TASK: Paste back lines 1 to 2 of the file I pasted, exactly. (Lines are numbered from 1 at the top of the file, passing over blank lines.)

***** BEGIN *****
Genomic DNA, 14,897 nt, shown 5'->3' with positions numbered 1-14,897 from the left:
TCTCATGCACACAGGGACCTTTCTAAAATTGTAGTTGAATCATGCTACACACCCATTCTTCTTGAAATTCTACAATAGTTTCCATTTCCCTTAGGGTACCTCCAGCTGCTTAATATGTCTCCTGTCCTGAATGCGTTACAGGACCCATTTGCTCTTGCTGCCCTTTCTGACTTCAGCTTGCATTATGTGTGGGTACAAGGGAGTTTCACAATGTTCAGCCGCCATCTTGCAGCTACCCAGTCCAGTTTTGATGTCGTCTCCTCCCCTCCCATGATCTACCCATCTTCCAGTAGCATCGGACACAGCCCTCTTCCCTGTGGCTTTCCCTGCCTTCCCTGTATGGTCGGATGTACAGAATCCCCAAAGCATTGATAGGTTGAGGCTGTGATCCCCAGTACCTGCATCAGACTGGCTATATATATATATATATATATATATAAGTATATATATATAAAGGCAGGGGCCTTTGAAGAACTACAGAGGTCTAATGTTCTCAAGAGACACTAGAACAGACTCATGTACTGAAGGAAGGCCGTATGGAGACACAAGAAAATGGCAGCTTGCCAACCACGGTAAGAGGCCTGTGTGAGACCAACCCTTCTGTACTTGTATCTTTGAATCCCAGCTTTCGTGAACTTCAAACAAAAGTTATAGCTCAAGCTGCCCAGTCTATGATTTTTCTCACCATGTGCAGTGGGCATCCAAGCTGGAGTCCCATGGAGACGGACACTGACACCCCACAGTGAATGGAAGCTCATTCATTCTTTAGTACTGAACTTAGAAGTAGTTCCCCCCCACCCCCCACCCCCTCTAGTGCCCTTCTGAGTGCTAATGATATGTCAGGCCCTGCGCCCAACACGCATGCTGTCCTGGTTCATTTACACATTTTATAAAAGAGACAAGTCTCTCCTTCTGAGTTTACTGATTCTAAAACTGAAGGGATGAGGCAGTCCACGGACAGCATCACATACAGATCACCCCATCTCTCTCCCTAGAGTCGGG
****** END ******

Genomic DNA, 14,897 nt, shown 5'->3' with positions numbered 1-14,897 from the left:
TCTCATGCACACAGGGACCTTTCTAAAATTGTAGTTGAATCATGCTACACACCCATTCTTCTTGAAATTCTACAATAGTTTCCATTTCCCTTAGGGTACCTCCAGCTGCTTAATATGTCTCCTGTCCTGAATGCGTTACAGGACCCATTTGCTCTTGCTGCCCTTTCTGACTTCAGCTTGCATTATGTGTGGGTACAAGGGAGTTTCACAATGTTCAGCCGCCATCTTGCAGCTACCCAGTCCAGTTTTGATGTCGTCTCCTCCCCTCCCATGATCTACCCATCTTCCAGTAGCATCGGACACAGCCCTCTTCCCTGTGGCTTTCCCTGCCTTCCCTGTATGGTCGGATGTACAGAATCCCCAAAGCATTGATAGGTTGAGGCTGTGATCCCCAGTACCTGCATCAGACTGGCTATATATATATATATATATATATATAAGTATATATATATAAAGGCAGGGGCCTTTGAAGAACTACAGAGGTCTAATGTTCTCAAGAGACACTAGAACAGACTCATGTACTGAAGGAAGGCCGTATGGAGACACAAGAAAATGGCAGCTTGCCAACCACGGTAAGAGGCCTGTGTGAGACCAACCCTTCTGTACTTGTATCTTTGAATCCCAGCTTTCGTGAACTTCAAACAAAAGTTATAGCTCAAGCTGCCCAGTCTATGATTTTTCTCACCATGTGCAGTGGGCATCCAAGCTGGAGTCCCATGGAGACGGACACTGACACCCCACAGTGAATGGAAGCTCATTCATTCTTTAGTACTGAACTTAGAAGTAGTTCCCCCCCACCCCCCACCCCCTCTAGTGCCCTTCTGAGTGCTAATGATATGTCAGGCCCTGCGCCCAACACGCATGCTGTCCTGGTTCATTTACACATTTTATAAAAGAGACAAGTCTCTCCTTCTGAGTTTACTGATTCTAAAACTGAAGGGATGAGGCAGTCCACGGACAGCATCACATACAGATCACCCCATCTCTCTCCCTAGAGTCGGG